The Fine Line Between Heeding Advice and Selling Out Creatively

I blogged on this topic today at Do Some Damage, but I thought there may be some writers here who'd find this interesting.  With the rise of epublishing, I think one of the major concerns some people have is how to maintain quality.  What about us, as writers?  What happens when we get so close to our own work that we can't see the forest for the trees?  How do you know when you're just being stubborn and proud, or when you're standing your ground creatively for the right reasons?

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Nice to see you back here, Sandra.

 

I didn't quite follow the relevance of e-publishing in your blog.  Speaking for myself, I control quality very carefully, but there comes a time when the author asks herself, "Why am I taking all this time? Nobody is paying me for it. Other people are making excellent livings selling mediocre stuff in digital form and uploading every single draft or rejected ms. from their long career in the past. Meanwhile, I haven't seen a penny for ages, have, in fact, never made a living even in the good times."  Add to that the fact that most bestsellers prove that readers aren't very discriminating.  It's bound to have an effect on one's work habits.

 

The most noticeable effect of all this has been that I no longer prize a contract from one of the big 6 or insist on the thrill of holding my book in my hand.

Well, I think with e-publishing, it's very easy to write something and just toss it up.  Unedited, or with minimal editing.  Many manuscripts don't go through that same breathing process they used to.  Sometimes, many months after the fact, you look at something you've written and can easily see all the ways you could change it to make it better.  

 

I think it's just our own professionalism that will make the difference, and that's where authors who've worked with NY editors will have an advantage in the e-publishing world.

My NY editors haven't been stellar, on the whole.

That isn't exactly what I mean, though.  We're just more familiar with every step of the process when it comes to a full edit, and all the aspects of bringing a book to print.  It gives an added layer of understanding when it comes to how to polish a book.

 

My agent typically edits me more than anyone, save my husband.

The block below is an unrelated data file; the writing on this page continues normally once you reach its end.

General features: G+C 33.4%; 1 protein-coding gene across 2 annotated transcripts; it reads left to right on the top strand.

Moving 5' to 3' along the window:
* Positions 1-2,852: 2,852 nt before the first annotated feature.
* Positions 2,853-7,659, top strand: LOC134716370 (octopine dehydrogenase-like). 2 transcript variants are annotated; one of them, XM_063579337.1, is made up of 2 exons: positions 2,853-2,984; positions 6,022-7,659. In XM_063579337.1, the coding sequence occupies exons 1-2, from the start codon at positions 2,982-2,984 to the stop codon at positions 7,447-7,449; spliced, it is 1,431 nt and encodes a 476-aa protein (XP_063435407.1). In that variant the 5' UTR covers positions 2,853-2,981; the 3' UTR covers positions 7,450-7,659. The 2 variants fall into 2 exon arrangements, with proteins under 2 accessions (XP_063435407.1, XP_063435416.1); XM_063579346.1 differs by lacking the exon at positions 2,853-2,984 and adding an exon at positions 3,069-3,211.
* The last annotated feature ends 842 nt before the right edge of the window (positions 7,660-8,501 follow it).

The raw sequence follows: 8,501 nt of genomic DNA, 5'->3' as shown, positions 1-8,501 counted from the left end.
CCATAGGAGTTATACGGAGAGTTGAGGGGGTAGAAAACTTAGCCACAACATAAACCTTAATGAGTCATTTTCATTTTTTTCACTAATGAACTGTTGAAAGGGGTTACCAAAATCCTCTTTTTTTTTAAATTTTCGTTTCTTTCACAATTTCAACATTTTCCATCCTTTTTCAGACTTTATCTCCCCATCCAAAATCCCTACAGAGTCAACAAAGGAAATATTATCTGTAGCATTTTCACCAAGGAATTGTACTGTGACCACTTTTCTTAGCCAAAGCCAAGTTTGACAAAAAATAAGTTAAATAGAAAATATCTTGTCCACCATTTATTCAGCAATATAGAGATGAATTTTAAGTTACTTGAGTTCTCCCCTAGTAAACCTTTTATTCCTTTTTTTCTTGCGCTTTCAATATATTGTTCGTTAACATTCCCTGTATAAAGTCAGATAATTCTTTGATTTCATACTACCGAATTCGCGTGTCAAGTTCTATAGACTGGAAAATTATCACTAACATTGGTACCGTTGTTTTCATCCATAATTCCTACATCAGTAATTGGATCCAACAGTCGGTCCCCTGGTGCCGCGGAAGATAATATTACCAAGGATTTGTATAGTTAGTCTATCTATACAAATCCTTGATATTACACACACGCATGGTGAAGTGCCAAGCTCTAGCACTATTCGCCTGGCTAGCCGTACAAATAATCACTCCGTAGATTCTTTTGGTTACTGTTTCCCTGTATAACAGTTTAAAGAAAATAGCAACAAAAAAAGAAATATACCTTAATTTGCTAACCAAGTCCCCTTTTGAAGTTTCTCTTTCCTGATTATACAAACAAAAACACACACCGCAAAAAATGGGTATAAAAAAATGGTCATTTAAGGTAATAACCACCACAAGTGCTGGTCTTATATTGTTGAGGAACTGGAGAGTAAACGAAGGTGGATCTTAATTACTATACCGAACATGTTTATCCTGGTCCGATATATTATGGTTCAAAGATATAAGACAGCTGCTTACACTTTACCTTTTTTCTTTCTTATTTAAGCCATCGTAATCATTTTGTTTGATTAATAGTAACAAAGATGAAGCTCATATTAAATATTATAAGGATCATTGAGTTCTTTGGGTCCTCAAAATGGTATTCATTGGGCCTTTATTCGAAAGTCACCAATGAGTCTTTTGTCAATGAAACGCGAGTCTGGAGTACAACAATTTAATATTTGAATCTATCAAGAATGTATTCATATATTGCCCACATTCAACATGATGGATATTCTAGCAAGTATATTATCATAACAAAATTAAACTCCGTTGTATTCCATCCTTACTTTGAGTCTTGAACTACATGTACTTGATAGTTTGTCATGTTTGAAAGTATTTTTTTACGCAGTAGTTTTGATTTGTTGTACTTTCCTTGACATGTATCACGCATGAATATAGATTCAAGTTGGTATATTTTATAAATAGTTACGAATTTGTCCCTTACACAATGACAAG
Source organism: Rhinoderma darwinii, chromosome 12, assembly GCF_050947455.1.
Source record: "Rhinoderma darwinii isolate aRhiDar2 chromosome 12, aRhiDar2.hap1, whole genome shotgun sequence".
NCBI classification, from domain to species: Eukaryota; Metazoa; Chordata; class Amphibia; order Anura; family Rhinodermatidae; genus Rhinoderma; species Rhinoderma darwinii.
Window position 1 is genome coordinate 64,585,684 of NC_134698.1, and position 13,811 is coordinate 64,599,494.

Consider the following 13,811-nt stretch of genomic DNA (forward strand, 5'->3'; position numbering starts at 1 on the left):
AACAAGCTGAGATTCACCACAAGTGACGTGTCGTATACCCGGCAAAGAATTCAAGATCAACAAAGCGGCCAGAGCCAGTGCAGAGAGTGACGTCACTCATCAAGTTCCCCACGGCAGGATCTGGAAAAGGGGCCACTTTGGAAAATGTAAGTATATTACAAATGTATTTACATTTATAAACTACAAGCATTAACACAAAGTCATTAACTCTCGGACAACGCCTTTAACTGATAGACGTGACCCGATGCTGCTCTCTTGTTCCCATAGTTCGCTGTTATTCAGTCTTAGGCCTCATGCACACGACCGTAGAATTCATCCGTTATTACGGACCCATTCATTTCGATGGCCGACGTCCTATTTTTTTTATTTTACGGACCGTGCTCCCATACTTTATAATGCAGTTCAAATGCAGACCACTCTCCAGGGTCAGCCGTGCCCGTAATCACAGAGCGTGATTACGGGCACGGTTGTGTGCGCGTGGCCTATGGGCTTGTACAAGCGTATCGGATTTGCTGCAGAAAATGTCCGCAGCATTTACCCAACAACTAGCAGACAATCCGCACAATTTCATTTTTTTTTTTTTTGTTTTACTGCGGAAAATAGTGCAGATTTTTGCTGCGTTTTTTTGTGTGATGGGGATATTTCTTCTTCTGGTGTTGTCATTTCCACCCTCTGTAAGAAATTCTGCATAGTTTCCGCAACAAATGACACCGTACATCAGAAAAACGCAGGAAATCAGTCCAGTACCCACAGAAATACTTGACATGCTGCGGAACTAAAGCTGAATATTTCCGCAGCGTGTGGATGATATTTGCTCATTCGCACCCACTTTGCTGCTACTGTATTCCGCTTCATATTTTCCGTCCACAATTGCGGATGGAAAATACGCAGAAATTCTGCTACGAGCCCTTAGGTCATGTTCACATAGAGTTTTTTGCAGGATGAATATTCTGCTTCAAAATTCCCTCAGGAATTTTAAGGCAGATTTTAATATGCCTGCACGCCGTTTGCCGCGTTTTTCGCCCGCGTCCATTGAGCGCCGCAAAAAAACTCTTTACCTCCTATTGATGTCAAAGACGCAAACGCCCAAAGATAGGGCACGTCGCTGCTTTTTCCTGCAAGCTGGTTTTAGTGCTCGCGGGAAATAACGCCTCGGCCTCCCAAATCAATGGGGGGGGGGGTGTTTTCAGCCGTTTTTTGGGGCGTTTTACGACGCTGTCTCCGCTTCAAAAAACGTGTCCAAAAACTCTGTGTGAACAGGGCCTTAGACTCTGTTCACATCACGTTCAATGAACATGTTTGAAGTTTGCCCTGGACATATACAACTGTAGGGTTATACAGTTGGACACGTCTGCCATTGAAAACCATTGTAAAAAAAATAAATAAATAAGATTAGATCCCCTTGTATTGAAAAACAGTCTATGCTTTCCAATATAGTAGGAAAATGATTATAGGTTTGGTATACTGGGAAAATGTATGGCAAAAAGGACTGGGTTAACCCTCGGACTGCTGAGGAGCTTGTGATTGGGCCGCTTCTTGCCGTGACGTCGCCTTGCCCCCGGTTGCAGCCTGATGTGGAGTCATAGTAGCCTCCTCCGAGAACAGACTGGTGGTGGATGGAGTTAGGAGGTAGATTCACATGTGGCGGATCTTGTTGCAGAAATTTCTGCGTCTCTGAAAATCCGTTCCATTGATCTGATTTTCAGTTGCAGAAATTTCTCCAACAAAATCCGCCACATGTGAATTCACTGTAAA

My agent doesn't edit.  I think all of our experiences are different.  I have had a couple of exceptional editors.  Both were British.  And I've briefly had a good one here in the States.  The rest were to varying degrees unhelpful.  
I think those editorial services and book doctors are already springing up!

Sales!

 

If you get lots of them, you took the advice under consideration yet balanced it with your own creative integrity.

 

If you sell squat, you sold out and/or are too stubborn.

Yeah, that's the truth, isn't it!  We do seem to feel successful authors are sell-outs.  Could be the exact opposite.

It's a challenge to walk the line.

The problem with e-publishing is that there is an unharnessed opportunity for unedited works to be, well, published. Not everyone maintains the same professional level of quality control or is able to remain unbiased/objective about their own work especially if you've been immersed in the project for a long time). And if too much weak work floods the market, it makes it harder for the quality work to rise above the din.

That being said, I have writer friends that have sent in identical manuscripts to agents/editors and received completely different advice from so called industry professionals. It is a subjective business.

So, I guess, the trick is to make sure you have a second (third, fourth...) set of trustworthy eyes review your work and offer honest feedback; be willing to graciously accept said advice; and differentiate between valid concerns and subjective comments.

Easier said than done.

Sandra, feel free to edit this!

Oh, I know all about the varying responses from editors for the same work!  And I think that reflects the subjective nature of book publishing, because tastes vary.  

 

With that said, proper spelling and use of punctuation is something to strive for.  

 

I once had an author offer a review copy through Spinetingler.  We were going through a standard auto-accept phase, with no guarantee the books would be read or reviewed.  So, I actually started this particular book.  Wasn't terribly impressed, not enough to be hooked, but still in the early stages so I hadn't given up on it.  Then we got another email from the author, saying based on the feedback from the review copies he'd rewritten the first chapter and it was attached as a pdf to be read instead of the first chapter in the arc.  I dropped the book immediately - not because he was self published, but because if I'm asked for a review I expect the book to be reasonably finished.  I wasn't asked to critique the book or edit it, but apparently, all those other "reviews" he got he considered feedback.

 

Crazy.

I'm starting to understand the agent/editor's lament that so much of what they receive is simply not ready. And its too bad 'cause it clogs up the slush piles for the more diligent writers.

Hopefully, e-publishing won't end up the same way.

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